The Myth of the
Predictably, the vote followed along party lines, with the board's 10 Republicans accepting the textbooks, while the five Democrats gave the material thumbs down. This important controversy extends well beyond Texas, as that state is highly influential on the rest of the country's school curricula.
One of the contended claims in the
approved textbooks is the representation of the biblical figure
Moses as a "Founding Father" and influence on the American
As Christian News reports:
Countering this claim are numerous historians and secularists, as related by The Washington Post:
Many people thus have spoken out against the textbooks, as at the meeting on the previous Tuesday open to the public, reported by MSNBC:
As "progressive secular humanist" Michael Stone observes:
In sum, critics say the textbooks falsely declare that Moses was "the inventor of democracy" and "author of the Constitution."
Another critic, Robyn Pennacchia, rebutted the notion that the Constitution was based on the Bible's notorious Ten Commandments:
These salient concerns were dismissed by "far right" activists labeling these historians and others as "Moses deniers."
Yet, according to factual, historical and scientific evidence these textbook critics are substantially correct and possibly did not even go far enough in their "Moses denial," as the biblical patriarch appears to have been not historical but mythical.
These skeptics include the head of the Texas division of American Atheists, an imposing man who goes by the name of "Aron Ra."
In September of 2014, Aron Ra had appeared before the state school board to speak against the contentions in the textbooks concerning Moses in particular, arguing that the biblical character does not even appear to have been a historical figure and that the Ten Commandments were not influential on the "laws of this land."
Aron also discounted the biblical Exodus as a historical event, citing the lack of scientific evidence.
To counter the textbooks claims, Aron contacted me about my book 'Did Moses Exist? - The Myth of the Israelite Lawgiver', which he felt might contain information valuable to this textbook controversy.
On November 20, 2014, Aron, his partner Mark Nebo of BeSecular.com and I had a discussion concerning this subject of Texas and Moses. After having studied a significant amount of the evidence I present in my book, Aron declared the tome an "impressive piece of work" and "definitive."
The information contained therein does indeed present a scientific case that Moses and the Exodus are mythical, not historical, which would mean that the Texas textbooks indeed are misrepresenting "history."
Evidently exasperated following the school board vote, Aron remarked on his blog (11/22):
In order to address this contentious issue, a number of petitions have been created, including one entitled, "Repeal Biased History Text Book Decision!"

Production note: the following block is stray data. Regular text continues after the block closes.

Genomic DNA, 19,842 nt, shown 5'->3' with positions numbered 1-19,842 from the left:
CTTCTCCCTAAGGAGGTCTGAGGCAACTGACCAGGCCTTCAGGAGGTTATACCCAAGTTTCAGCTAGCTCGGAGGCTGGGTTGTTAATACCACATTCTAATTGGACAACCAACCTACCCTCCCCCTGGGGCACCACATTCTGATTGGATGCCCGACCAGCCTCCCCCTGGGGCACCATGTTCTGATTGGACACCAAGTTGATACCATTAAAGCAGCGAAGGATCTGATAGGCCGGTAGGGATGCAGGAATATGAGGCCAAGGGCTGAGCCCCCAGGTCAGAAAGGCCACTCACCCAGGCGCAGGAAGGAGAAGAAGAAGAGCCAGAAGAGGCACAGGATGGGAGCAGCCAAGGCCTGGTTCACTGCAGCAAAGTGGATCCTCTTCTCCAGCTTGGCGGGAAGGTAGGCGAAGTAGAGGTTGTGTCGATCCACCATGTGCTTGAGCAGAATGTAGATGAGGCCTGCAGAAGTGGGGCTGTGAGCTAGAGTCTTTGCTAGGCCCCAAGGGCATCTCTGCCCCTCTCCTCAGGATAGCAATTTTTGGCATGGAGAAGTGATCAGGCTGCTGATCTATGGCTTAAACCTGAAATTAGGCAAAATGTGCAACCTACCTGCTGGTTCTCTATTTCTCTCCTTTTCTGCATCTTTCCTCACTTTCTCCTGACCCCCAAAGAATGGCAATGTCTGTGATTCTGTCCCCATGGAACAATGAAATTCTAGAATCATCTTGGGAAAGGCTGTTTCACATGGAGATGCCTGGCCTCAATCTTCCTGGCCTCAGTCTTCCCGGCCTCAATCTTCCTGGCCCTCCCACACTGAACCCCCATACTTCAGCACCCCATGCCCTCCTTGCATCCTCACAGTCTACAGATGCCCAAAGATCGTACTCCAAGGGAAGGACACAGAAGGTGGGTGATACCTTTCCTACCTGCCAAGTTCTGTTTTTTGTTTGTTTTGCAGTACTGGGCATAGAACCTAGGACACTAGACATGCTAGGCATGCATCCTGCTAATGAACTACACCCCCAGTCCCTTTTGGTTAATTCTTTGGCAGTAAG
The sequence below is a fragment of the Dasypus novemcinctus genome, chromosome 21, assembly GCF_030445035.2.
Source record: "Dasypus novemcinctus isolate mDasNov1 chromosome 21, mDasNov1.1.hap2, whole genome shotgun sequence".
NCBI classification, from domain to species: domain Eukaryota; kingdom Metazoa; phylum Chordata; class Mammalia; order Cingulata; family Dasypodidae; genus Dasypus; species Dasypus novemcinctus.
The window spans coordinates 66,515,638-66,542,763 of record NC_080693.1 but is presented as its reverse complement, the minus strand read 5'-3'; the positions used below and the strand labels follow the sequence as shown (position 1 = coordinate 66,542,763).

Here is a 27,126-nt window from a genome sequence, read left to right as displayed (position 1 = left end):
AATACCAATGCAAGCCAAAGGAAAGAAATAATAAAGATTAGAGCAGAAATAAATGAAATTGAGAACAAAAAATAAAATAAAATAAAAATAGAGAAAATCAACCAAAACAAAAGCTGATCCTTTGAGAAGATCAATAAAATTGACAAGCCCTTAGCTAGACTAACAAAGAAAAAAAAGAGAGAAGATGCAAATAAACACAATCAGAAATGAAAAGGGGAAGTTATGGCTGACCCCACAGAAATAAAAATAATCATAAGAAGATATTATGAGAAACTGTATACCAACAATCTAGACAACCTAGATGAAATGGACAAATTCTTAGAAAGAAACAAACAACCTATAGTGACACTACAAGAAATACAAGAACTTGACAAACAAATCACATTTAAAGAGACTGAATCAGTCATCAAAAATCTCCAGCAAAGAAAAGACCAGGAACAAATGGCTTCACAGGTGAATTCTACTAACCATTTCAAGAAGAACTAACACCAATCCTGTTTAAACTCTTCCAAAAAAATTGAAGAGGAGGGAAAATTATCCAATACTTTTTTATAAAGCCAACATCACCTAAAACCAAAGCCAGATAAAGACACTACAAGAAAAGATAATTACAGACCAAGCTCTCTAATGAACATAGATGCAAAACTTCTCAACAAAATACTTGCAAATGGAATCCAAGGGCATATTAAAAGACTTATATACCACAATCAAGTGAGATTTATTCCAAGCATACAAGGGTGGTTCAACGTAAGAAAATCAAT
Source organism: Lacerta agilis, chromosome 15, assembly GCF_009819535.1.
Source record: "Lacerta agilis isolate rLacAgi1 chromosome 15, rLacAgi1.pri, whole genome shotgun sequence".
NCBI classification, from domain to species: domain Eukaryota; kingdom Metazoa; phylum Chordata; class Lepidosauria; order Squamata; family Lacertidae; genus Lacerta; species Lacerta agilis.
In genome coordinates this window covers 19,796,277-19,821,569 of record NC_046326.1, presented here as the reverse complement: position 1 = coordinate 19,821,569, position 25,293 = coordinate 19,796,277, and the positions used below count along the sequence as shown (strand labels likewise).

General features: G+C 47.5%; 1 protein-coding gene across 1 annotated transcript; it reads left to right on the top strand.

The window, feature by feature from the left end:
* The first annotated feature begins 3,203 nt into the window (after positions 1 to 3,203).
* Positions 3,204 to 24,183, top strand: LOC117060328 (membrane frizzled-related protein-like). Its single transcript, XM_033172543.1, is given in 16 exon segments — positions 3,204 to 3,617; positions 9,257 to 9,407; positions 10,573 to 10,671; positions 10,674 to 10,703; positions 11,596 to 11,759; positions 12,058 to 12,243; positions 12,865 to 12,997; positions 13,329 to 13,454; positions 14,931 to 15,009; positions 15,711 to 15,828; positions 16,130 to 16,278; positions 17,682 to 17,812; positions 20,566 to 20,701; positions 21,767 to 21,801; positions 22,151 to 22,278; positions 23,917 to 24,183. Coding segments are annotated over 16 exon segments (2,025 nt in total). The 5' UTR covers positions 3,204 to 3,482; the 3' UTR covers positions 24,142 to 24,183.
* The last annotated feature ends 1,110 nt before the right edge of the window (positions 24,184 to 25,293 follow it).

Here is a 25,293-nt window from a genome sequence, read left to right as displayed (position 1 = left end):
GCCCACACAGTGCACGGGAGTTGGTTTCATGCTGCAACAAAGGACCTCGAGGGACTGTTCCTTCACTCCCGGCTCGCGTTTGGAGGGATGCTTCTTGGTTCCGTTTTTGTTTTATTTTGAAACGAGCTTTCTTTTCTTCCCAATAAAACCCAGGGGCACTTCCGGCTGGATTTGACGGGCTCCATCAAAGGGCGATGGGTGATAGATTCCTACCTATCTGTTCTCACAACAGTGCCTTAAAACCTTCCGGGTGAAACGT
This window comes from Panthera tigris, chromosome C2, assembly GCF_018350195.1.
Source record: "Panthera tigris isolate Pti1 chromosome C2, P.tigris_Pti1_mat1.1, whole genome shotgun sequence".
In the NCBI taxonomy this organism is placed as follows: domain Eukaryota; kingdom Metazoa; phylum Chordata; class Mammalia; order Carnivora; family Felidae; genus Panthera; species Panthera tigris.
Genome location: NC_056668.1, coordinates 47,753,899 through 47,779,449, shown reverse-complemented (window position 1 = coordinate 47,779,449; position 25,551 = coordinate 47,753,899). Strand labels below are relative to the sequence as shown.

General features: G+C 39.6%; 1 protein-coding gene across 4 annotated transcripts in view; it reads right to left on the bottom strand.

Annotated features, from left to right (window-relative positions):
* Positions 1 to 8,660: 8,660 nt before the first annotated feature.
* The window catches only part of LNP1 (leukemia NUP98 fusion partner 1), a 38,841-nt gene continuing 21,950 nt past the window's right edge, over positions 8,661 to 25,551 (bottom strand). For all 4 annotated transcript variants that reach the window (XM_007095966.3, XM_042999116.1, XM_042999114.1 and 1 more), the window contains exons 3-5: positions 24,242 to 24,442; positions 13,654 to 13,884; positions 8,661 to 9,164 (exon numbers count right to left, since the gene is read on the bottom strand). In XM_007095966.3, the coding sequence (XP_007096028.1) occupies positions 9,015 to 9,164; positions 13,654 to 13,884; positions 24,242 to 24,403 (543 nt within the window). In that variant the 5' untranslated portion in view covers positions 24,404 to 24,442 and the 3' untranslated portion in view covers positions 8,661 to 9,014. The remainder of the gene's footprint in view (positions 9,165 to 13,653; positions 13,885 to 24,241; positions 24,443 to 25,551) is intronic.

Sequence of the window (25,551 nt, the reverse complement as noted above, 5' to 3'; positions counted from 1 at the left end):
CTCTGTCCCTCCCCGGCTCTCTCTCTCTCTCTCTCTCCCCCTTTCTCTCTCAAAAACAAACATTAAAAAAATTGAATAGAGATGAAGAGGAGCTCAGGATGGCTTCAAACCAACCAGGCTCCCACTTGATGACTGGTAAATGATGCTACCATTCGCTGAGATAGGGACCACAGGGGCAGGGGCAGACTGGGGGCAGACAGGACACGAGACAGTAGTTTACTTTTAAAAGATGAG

A Great Moral Compass?
Even if the American Founding Fathers themselves were not "Moses deniers" to the extent that they perceived him as a myth - although there is evidence that some of them questioned the historicity of another biblical figure, 'Jesus Christ' - the textbooks overemphasize Moses's role in the American Constitution and omit the horrors represented biblically in his name.
These atrocities attributed to Moses include wanton slaughter of thousands of non-Israelites such as the 30,000 Midianite men, woman and children in Numbers 31.
According to the Bible, Moses inquired of his men whether or not they had killed all the women and taken the virgin girls for their sex slaves, ordering them to do so:
This instance of genocide, misogyny and sex slavery is only one of several attributed to Moses and/or the early Israelites (see also Exod 17; Jos 6, 8, 10).
To teach school children that the orchestrator of such violence and bigotry is a "great man" and an American Founding Father seems to critics to be egregious.
In consideration of this fact, some might argue that being a "Moses denier" is a good thing.
Texas state school board member David Bradley, a Republican, echoed the views of many Americans, when he stated in defense of the textbooks:
How "Judeo-Christian" the American Constitution truly is, however, has been the subject of a massive debate for decades and likely will not be settled by forcing children to learn what analysts argue are palpably false representations of history.
While Republican religious fundamentalists may have won Round One, some critics say the debate is far from over, and lawsuits may need to be filed challenging the constitutionality of the textbooks.
In the meantime, this controversy underscores the need for critical, scientific analysis of religion to be taught in our educational system, rather than proselyting religious doctrine of any kind.
Unlike the 'Ten Commandments', this secular stance is provably Constitutional yet not Mosaic:
In fact, were such a figure as the biblical lawgiver real, he would disapprove of our "godless" Constitution and assuredly would not claim authorship of it.
Did Moses Exist?
...with D.M. Murdock